by Ada Igwegbu
From the outside, and when I say outside I mean the furthest corners of the non-literary world (namely the oil-centric city of Aberdeen, Scotland), publishing appears impossibly closed. The stories that enshrine the industry, paradoxically, shield it from the public. One of those stories is that to participate in publishing—to be an editor, because we are told that this is the one, shining trophy of publishing jobs—you must already belong to the privileged class. If Daddy cannot get you the job, you simply cannot do it. If you do not have relatives in publishing, if you are not middle class and Oxbridge-educated, if you are not London-bred, publishing simply is not for you. However, one thing that we often forget about stories is that they do not always reflect all facets of the truth. Somewhere along the line, the truth gets twisted, skewed and repeated and twisted and skewed and repeated and repeated, and so on. When I first, seriously, considered a career in publishing earlier this year, these stories were the substance of my largest fear. With no literary connections, a pending-geology degree and nowhere to live in London, how could I work in publishing?
Fast forward to now—June, roughly half way through 2017—and I realise that that fear is not strictly necessary. If I had to give one word to describe my experience on the Carole Blake Open Doors Programme, I would have to use “comforting”. It was a comforting experience. Not the most obvious choice of words maybe, but what struck me most while at Blake Friedmann was how haphazardly everyone sort of tumbled into their careers. Tens of interesting, different people in different corners of the industry from publishing houses to literary agents from all over the UK, and in some cases all over Europe, getting a job on the back of chance, and becoming associate agents, editors, publicists, sales managers, marketers. Altogether, there was a lot of failure, a lot of rejections but a lot of hard work and a lot of hope. For me, this is extremely comforting. The message is clear: try, try and try again. Apply, apply, apply. Get your foot in the door, even if that means working for your dream company in a less-than-dreamy role. Mobility is common: people come, go, swap round and come back again, so that first job, whatever it is, may be the ticket to the gold. We often talk about the publishing ‘industry’ when really there should be more mention of the publishing ‘community’. People within the community recognise how difficult it can be, particularly when you are first starting out, and if you work well, there will be always be a myriad of people to support you and guide you in your career. Publishing really is the most friendly of industries.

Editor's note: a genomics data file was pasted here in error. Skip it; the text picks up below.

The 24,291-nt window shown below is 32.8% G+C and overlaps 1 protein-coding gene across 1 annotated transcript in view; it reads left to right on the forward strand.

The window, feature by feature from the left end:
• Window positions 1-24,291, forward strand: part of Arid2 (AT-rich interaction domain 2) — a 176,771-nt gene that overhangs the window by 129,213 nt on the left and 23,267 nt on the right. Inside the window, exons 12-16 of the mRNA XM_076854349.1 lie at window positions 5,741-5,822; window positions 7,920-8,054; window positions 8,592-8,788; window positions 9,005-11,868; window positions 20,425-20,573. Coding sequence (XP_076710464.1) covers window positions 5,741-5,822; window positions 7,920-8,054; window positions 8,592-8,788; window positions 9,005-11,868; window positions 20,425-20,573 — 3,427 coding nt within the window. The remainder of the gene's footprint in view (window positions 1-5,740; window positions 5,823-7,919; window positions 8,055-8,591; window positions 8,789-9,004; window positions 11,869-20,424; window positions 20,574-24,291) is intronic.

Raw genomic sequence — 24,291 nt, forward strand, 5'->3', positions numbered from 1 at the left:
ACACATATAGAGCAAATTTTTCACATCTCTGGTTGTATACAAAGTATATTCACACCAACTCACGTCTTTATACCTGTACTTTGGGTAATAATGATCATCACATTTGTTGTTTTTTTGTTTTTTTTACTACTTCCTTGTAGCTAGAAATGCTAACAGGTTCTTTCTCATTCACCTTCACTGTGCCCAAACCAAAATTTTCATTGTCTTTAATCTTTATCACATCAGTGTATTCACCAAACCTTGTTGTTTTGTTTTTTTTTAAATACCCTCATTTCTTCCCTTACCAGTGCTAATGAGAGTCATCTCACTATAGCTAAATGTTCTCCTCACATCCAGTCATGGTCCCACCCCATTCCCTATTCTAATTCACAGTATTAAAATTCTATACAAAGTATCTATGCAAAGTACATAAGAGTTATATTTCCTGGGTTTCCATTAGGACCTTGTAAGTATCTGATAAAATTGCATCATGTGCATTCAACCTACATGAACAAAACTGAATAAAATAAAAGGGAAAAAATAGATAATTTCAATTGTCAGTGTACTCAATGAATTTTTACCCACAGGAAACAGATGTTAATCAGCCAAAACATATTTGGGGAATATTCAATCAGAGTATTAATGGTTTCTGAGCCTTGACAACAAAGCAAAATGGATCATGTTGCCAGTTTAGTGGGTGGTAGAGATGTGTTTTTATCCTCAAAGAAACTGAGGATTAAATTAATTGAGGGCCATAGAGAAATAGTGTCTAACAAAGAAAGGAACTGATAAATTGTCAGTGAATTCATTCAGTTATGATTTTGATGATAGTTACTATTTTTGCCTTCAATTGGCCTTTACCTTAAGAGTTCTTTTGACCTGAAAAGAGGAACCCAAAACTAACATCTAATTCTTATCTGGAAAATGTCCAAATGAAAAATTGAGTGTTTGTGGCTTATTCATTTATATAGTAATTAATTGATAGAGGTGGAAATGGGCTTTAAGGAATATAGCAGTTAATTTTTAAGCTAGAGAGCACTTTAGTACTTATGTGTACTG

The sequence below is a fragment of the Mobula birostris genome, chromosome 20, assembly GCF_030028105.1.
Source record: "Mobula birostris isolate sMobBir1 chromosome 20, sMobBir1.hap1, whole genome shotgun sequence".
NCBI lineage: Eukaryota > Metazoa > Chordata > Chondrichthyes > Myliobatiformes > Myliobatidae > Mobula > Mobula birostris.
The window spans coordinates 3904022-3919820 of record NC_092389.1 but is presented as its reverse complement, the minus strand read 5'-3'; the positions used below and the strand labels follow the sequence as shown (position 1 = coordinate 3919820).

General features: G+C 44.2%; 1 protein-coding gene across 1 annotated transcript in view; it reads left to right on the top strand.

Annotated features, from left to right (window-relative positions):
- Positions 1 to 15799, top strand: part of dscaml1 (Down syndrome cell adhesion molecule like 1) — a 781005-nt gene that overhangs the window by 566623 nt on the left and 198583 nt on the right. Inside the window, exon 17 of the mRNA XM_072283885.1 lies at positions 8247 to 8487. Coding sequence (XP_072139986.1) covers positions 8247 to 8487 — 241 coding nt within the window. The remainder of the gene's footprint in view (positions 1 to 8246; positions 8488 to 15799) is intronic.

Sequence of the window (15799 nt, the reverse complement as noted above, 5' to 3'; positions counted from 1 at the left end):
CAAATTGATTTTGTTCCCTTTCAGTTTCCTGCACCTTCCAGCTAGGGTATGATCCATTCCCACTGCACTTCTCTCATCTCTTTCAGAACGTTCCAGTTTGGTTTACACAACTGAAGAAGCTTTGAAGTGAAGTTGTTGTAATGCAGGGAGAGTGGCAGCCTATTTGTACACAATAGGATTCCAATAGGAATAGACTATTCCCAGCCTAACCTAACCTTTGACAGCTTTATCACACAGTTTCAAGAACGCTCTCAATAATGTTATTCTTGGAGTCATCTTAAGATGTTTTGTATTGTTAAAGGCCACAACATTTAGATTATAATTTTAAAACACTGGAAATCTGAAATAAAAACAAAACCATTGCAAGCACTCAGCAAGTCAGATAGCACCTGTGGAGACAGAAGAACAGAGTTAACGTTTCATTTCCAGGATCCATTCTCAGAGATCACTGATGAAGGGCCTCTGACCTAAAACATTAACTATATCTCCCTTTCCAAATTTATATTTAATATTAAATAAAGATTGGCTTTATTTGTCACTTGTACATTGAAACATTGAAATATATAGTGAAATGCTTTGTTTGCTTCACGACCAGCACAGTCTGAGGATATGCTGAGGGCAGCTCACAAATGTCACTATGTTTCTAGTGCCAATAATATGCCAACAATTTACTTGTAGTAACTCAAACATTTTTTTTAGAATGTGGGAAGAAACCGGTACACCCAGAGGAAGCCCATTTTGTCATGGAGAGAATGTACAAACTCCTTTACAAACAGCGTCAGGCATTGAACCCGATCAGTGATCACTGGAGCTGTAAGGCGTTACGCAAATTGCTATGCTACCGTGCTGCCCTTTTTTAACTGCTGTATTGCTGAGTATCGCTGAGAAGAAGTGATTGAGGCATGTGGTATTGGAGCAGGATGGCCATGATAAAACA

Interning at Blake Friedmann solidified the vision of friendliness within publishing. Everyone at Blake Friedmann was incredibly generous with their time and willing to explain what foreign rights involved, the negotiation process for new books, what contracts look like and try to do for authors but also, what is next for them and how they hope to grow in their careers. The Carole Blake Open Doors Programme gives interns the opportunity to meet and speak with people involved at different parts of the publishing process, many of whom started off their careers as interns at Blake Friedmann. Over the course of the fortnight, I shadowed literary agents, met authors, spoke to publicists, marketers, editors, sales managers from independent organisations like Jacaranda Publishing and Allen & Unwin to imprints of larger publishers, such as Picador, Two Roads, Hodder, and even Amazon. On more sedentary days at the agency, I read submissions and wrote copy for their website. I was even fortunate enough to go down to Brighton for the Peter James launch party! The experience covered everything I could possibly hope for, and it was made even more accessible through the kindness of David Hicks and The Book Trade Charity, who were so wonderful and provided accommodation during my time in London.
All in all, the Carole Blake Open Doors Programme was a whirlwind of a time—a real door-flinging-wide experience, one which I thoroughly enjoyed and would encourage anyone and everyone to get involved with. Forget Daddy’s connections or an Oxbridge degree; what you really need is a fervent desire to press books into readers’ palms and the drive to work to make that happen.
If you are passionate about good books and want to get into publishing, apply to the Carole Blake Open Doors Programme, join the Society of Young Publishers, scour the Bookseller for jobs. Your publishing story starts with you.